Sunday 3rd November was the preview for Elemental Layers at Trevelyan College’s Bar. The Bubble went to go and check it out – and interview exhibition organiser, Amie Kirby.
Sunday was a cold, damp day in Durham and as I trudged up the hill to go to Trev’s, I wasn’t sure what to expect, but it certainly wasn’t the buzz I found when I arrived. The room, alive and full of sound, is filled with voices and people pointing and commenting on the various pieces that lined the walls. No longer just a bar, Trevs had transformed into a gallery. Wine was being drunk, nibbles were carefully placed; it was an upmarket, elegant cultural hub. Having just come back from Paris, it transported me to a little gallery opening I had been to whilst there. Intimate, but lively. A lovely space.
As soon as I walked through the bar doors, I was greeted by Amie. She pointed out the three artists, all engaged in conversation, and gestured towards their pieces, commenting on the ones she found the most intriguing. Felt, collage, beautiful painting – so much technique was on display. The lighting softly lit each piece and people clustered in small groups to see them, and hear the artist explain each work. There was even the option of buying prints, postcards, if the original was priced more than you could afford.
Though there were lots o
f (real) adults, there was a conspicuous lack of students, which was a crying shame. Huge amounts of talent – I would have expected hoardes of students. Was this because it was a small hike out of town? Was it because the bar was high and it was all too intimidating? I wanted to know more, so I talked with Amie a little about this, as well as her aspirations as Art Rep of Trev’s Visual Arts Committee.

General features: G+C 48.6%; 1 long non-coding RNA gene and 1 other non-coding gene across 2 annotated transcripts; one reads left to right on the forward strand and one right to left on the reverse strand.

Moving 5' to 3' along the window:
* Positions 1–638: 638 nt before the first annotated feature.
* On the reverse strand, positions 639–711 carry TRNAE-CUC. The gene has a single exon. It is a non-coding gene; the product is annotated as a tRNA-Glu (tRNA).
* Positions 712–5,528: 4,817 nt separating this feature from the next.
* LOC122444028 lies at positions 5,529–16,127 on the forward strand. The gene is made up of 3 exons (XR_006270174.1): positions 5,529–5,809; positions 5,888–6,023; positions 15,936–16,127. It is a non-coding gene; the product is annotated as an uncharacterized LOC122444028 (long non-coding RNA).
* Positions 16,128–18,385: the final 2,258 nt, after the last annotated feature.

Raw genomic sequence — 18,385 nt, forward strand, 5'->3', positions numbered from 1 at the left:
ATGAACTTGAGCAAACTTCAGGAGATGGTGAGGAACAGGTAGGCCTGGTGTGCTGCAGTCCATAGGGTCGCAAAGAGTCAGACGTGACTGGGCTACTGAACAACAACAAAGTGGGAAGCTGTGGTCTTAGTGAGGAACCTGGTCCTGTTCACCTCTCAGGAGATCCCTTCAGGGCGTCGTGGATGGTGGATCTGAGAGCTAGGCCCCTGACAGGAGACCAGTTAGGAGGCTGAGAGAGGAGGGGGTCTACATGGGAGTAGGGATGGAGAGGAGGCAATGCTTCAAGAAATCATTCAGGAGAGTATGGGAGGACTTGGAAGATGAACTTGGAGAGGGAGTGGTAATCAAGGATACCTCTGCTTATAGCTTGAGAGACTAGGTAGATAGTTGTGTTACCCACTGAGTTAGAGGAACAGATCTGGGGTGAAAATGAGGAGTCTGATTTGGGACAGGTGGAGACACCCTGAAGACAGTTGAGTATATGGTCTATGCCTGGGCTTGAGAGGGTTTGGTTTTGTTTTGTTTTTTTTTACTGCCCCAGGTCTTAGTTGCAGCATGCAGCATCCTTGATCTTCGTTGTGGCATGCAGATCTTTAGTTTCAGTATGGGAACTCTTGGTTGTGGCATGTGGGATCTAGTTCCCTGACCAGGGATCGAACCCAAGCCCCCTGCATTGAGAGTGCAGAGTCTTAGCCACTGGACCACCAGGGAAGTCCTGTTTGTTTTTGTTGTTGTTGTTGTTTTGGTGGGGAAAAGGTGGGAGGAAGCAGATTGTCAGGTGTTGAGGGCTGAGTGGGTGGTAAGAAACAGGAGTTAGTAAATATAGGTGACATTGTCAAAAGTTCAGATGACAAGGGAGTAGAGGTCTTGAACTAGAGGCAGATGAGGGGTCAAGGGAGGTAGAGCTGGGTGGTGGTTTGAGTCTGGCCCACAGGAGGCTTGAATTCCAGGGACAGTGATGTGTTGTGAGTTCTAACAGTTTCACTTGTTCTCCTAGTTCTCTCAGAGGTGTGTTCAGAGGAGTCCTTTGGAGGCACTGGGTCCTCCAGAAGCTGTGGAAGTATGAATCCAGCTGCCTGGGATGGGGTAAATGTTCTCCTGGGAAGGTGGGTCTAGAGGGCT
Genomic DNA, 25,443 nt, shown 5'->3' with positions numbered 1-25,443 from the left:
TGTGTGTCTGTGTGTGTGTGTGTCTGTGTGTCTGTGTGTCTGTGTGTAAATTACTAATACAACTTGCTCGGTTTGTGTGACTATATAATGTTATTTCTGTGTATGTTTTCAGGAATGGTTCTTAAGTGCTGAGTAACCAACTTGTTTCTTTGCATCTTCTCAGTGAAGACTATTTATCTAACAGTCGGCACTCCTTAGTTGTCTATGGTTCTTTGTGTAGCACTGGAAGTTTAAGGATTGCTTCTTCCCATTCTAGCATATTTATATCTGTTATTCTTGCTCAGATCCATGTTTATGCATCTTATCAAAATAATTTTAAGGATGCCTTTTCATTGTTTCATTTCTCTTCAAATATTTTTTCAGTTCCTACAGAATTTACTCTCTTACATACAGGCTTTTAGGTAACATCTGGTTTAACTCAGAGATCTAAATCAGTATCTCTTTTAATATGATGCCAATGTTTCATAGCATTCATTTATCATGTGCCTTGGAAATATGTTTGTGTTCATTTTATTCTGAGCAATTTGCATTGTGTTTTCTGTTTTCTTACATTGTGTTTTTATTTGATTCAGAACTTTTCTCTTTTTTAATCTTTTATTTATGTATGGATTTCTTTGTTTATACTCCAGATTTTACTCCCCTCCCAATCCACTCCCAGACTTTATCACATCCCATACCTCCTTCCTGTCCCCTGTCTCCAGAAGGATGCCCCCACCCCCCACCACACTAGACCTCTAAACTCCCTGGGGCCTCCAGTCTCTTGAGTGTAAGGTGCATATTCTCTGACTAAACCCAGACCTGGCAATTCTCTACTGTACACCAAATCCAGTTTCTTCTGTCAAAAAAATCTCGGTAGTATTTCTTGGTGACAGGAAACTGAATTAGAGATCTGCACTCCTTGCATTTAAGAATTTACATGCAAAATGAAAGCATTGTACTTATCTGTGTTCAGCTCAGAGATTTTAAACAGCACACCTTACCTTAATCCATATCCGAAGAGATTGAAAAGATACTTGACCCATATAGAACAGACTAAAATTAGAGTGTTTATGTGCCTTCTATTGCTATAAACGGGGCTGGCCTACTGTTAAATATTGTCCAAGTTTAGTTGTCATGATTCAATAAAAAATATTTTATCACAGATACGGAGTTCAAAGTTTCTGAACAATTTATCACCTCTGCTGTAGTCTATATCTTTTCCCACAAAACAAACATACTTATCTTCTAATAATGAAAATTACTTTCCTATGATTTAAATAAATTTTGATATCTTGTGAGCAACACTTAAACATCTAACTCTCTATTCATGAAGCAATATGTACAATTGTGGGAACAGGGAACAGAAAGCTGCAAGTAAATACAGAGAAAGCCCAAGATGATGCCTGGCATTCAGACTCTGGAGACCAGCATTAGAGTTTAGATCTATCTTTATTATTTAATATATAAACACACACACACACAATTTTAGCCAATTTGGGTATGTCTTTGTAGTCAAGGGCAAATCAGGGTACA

In conversation with Amie, head of Trevelyan College Visual Arts Committee…
The Bubble (B): So… Amie, tell me a little about what’s going on here today!
Amie (A): The work of three different women are being exhibited here, at the moment. Two of the artists are part of the Teesdale Art Network, and all work with mixed media. We tend to have exhibitions like this in Michaelmas Term and Easter Term – Epiphany Term is dedicated to the student’s art competition. We have Sara, who works with felting – both in wool and silk – to build extraordinary scenes. Some are of the moors, others are of the solar system and what’s really cool is that often you can’t tell it’s felt until you’re up close, it looks just like a painting! Then we have Suzanne who works with a mixture of painting and layering and collage, creating beautiful scenes. Her ‘Bluebells’ series is radiant, and on display at the moment. Finally, we have Val. I find her work potentially the most interesting, as she’s displaying so much range. She does so much – architectural scenes from Venice, natural scenes, abstract. One of her pieces, she’d done the background 12-15 years ago and finally got down to it! A memory scape, subtlety in the story. What we have here today are three very good artists with three amazing styles.
B: What are you trying to do with this exhibition?